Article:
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Information Asymmetry and Equilibrium Monitoring in Education

  • Maria Marta Ferreyra

    (Carnegie Mellon University)

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    We develop a theoretical and computational model of equilibrium school choice and achievement that embeds information asymmetries in the production of education. School effort is unobservable to households and the policy-maker, leading to moral hazard problems. Although households can monitor school effort, they differ in their ability to do so. Since private schools attract high-ability households, both competition and parental monitoring serve to mitigate (but not eliminate) the under-provision of private school effort. In contrast, the public school attracts low-ability households who free-ride in providing monitoring effort. Lower monitoring and monopoly power induce the public school to under-provide effort. Using our calibrated model, we simulate public monitoring of public schools and private school vouchers. While public monitoring in our simulations increases public school effort and attendance, it can also crowd out private monitoring and hence undermine its own effectiveness. In our simulations, vouchers do not benefit low-income, low-ability households because the monitoring they would need to exercise in private schools is prohibitively costly for them. These findings suggest that since neither monitoring-based policies (such as public school accountability) nor choice-based policies (such as vouchers) eliminate the informational asymmetries that lie at the root of underachievement, an effective program may require a combination of both types of tools rather than reliance on any of them alone.

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    File URL: https://www.economicdynamics.org/meetpapers/2010/paper_1215.pdf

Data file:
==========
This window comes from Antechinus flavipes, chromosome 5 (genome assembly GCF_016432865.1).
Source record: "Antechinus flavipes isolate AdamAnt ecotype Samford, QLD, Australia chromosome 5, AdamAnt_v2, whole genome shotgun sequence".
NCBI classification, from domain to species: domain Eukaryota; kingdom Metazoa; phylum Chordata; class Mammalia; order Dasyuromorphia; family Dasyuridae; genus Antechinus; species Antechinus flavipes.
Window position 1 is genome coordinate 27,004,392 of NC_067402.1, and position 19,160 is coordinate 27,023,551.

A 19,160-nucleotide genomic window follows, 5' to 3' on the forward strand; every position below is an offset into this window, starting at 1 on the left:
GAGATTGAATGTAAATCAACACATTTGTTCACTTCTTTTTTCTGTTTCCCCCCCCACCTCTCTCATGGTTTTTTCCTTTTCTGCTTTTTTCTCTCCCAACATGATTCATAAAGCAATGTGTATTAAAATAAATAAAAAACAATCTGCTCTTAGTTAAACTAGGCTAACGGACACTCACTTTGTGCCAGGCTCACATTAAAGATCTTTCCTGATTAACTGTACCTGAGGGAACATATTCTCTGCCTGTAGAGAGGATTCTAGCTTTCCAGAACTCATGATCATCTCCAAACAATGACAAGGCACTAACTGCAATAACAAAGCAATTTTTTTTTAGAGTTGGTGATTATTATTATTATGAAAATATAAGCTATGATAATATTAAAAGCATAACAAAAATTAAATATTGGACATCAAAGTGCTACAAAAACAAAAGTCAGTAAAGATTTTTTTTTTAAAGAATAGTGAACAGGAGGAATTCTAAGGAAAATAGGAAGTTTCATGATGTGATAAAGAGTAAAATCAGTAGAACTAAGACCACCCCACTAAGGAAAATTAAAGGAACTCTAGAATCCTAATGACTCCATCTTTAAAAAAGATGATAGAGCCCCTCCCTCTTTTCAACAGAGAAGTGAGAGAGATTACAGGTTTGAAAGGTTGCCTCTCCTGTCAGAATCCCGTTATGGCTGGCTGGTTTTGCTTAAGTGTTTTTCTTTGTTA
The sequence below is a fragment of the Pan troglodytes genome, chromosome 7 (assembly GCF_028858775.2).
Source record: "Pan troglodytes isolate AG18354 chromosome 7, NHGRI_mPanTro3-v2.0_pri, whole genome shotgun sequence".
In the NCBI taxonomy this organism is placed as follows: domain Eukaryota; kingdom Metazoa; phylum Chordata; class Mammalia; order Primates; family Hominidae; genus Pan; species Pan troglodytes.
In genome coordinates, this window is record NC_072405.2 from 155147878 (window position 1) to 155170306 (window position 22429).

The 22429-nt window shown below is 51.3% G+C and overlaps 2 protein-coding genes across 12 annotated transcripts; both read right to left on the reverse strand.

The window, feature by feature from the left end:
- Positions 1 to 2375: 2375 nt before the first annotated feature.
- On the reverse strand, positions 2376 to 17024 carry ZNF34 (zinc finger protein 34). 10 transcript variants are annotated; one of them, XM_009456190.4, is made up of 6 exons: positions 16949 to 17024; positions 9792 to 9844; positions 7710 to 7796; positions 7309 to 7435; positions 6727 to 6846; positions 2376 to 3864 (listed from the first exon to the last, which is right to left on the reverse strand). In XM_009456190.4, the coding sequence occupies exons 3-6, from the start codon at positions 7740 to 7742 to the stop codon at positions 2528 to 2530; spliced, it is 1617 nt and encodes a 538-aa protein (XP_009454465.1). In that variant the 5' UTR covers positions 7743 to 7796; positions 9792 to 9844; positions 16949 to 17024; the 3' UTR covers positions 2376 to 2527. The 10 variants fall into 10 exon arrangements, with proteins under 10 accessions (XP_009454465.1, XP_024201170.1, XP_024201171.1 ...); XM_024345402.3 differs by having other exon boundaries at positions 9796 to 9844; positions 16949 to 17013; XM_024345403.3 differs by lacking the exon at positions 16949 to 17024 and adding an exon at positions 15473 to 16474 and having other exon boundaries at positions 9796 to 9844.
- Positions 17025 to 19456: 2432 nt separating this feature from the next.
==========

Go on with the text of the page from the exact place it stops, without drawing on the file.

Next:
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    Paper provided by Society for Economic Dynamics in its series 2010 Meeting Papers with number 1215.

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    Date of creation: 2010
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    Handle: RePEc:red:sed010:1215
    Contact details of provider: Postal: Society for Economic Dynamics Christian Zimmermann Economic Research Federal Reserve Bank of St. Louis PO Box 442 St. Louis MO 63166-0442 USA
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    1. Caroline M. Hoxby, 2002. "The Cost of Accountability," NBER Working Papers 8855, National Bureau of Economic Research, Inc.
    2. Steven Huddart & Pierre Jinghong Liang, 2003. "Accounting in Partnerships," American Economic Review, American Economic Association, vol. 93(2), pages 410-414, May.
    3. Bengt Holmstrom, 1982. "Moral Hazard in Teams," Bell Journal of Economics, The RAND Corporation, vol. 13(2), pages 324-340, Autumn.
    4. W. Bentley MacLeod & Miguel Urquiola, 2009. "Anti-Lemons: School Reputation and Educational Quality," NBER Working Papers 15112, National Bureau of Economic Research, Inc.
    5. William Blankenau & Gabriele Camera, 2009. "Public Spending on Education and the Incentives for Student Achievement," Economica, London School of Economics and Political Science, vol. 76(303), pages 505-527, 07.
    6. Huddart, Steven & Liang, Pierre Jinghong, 2005. "Profit sharing and monitoring in partnerships," Journal of Accounting and Economics, Elsevier, vol. 40(1-3), pages 153-187, December.
    7. Sappington, David, 1983. "Limited liability contracts between principal and agent," Journal of Economic Theory, Elsevier, vol. 29(1), pages 1-21, February.
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